And while some citizens have added to the surveillance by reporting wrong-side driving offences on Twitter and the traffic police’s app MumTrafficapp, it is difficult to measure the difference made by them. The Mumbai police usually responds to complaint tweets with “We have informed traffic branch,” but with no confirmation that the driver has been charged with a challan. The MumTrafficapp itself is the target of complaints, and many users report being unable to capture and upload an image of the crime in time.
“But that’s not how the system is supposed to work,” says Shenoy. “A citizen may post a picture out of his or her initiative, but that cannot be the mechanism through which the law is enforced.”
Shenoy adds that the traffic police has focused much more on helmets and other driving offences, while driving on the wrong side also has the potential to be dangerous for others on the road. It claimed the lives of 12 people and injured 178 between January 2019 and July 2019, as revealed in an RTI response to @RoadsofMumbai and Mumbai North Central District Forum (MNCDF).
“The driver can knock down a pedestrian, or a car may steer to avoid them and knock someone down,” he says.
And while the RTI also revealed that 86,400 drivers were fined with e-challans for the violation, Shenoy estimates 80% of e-challans are never paid. “People don’t take e-challans seriously, as most of them don’t bother to pay the fines or don’t know they have been challaned, as their mobile numbers are not linked to their vehicle details,” says @RoadsOfMumbai.
The problem comes down to a lack of will, according to @RoadsOfMumbai. “Nowadays, people think ten times before drinking and driving or driving without seatbelts. Why? Because the traffic police have continued to go hard against these offences, unlike wrong-side driving. If they want, they can surely instil fear amongst the offenders,” he replies.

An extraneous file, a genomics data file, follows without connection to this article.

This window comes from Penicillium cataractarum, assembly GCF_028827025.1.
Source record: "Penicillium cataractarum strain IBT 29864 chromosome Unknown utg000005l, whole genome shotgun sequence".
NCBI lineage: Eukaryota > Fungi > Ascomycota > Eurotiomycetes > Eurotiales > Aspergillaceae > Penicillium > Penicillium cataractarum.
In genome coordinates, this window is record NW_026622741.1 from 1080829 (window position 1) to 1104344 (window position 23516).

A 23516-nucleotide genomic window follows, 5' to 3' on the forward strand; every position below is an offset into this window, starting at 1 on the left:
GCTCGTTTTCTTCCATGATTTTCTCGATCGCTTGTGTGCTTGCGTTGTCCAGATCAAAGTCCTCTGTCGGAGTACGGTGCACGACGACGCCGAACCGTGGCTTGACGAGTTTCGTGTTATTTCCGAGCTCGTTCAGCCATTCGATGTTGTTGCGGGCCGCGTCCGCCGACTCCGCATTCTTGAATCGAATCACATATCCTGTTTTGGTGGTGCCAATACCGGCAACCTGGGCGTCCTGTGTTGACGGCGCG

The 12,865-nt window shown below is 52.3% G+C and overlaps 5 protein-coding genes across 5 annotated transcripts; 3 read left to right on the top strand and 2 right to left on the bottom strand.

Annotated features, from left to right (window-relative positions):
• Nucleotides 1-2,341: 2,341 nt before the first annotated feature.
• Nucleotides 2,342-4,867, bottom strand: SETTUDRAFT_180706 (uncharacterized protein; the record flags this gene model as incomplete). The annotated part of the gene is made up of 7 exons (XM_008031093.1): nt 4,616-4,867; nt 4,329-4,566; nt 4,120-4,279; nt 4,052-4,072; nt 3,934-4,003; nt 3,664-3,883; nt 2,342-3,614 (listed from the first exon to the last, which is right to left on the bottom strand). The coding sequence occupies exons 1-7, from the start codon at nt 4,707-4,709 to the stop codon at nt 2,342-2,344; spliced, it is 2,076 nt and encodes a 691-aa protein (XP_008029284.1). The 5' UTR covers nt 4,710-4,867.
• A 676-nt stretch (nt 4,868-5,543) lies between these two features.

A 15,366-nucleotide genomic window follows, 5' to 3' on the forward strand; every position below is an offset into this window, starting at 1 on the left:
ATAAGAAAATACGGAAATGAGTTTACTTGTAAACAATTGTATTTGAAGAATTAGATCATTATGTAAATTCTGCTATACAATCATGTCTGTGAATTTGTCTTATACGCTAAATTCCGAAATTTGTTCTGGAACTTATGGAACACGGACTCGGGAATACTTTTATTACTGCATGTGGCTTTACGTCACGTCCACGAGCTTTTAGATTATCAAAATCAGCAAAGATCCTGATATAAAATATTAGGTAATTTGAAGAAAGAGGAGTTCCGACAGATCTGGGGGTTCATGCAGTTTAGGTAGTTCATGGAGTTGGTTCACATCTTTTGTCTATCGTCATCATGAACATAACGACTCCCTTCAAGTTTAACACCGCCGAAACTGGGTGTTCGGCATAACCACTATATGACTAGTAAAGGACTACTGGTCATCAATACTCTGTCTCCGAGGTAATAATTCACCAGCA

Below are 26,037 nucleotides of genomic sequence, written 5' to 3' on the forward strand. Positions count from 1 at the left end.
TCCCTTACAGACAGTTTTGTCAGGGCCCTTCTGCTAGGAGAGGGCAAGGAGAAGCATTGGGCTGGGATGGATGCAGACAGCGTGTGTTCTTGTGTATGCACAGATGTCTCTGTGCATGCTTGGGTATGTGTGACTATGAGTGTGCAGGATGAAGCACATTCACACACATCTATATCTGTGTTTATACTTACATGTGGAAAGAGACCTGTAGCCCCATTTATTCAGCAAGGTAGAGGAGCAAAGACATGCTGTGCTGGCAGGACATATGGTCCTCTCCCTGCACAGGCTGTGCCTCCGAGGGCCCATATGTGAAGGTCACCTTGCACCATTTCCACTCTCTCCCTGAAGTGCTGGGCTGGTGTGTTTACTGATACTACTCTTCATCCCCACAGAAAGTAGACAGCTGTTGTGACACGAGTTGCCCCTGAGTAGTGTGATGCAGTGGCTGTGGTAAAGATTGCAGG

The start of the police’s campaign against wrong-side driving in March accompanied a change in the penalty for the offence. Instead of the Rs 1,000 challan, offenders are now charged with an FIR for rash and negligent driving, sending them to court.
However, the activist behind @RoadOfMumbai does not think it is enough of a deterrent. He recommends a concerted 6-12 month campaign using social media posts, PSAs on radio channels, TV, newspapers, etc, along with an aggressive crackdown on offenders. “The police should confiscate their vehicles, cancel their driving licences and slap heavy monetary fines on them, minimum Rs 10,000.
“But, this issue cannot be resolved by enforcement alone,” says Dhawal. “Mumbai’s infrastructure needs a careful, coordinated and consultative approach, driven by a larger focus on moving people and not just vehicles. But even in the short term, a combination of localized infrastructure, enforcement and engagement actions can hopefully resolve this issue to a large extent.”
To illustrate, areas with wrong-side driving as a widespread issue can indicate an unmet demand and benefit from collective solutions by residents. Localised enforcment can also play a role here, as Jitu suggests the police oncentrate on spots notorious for the practice for a few days in succession.
Infrastructural changes can mean restricting roads to match their needs. “We’re also noticing a lot of residual space on the road, where vehicles move in a few lanes and the remaining area is being used for parking, hawking, pedestrians walking, etc,” says Dhawal.
Other ways of discipline can increase the effectiveness of existing enforcement regulations. “People need to understand the severity of the crime,” says Shenoy. “They should be made to undergo 1-day of training at the police institute, or be given some social work.” Jitu recommends that the offenders face a time penalty of 10-15 minutes, in addition to the fine.
Activists say a well-rounded approach will go a step beyond enforcement, beginning with increased awareness about the danger involved in wrong-side driving and engagement with residents and drivers all alike.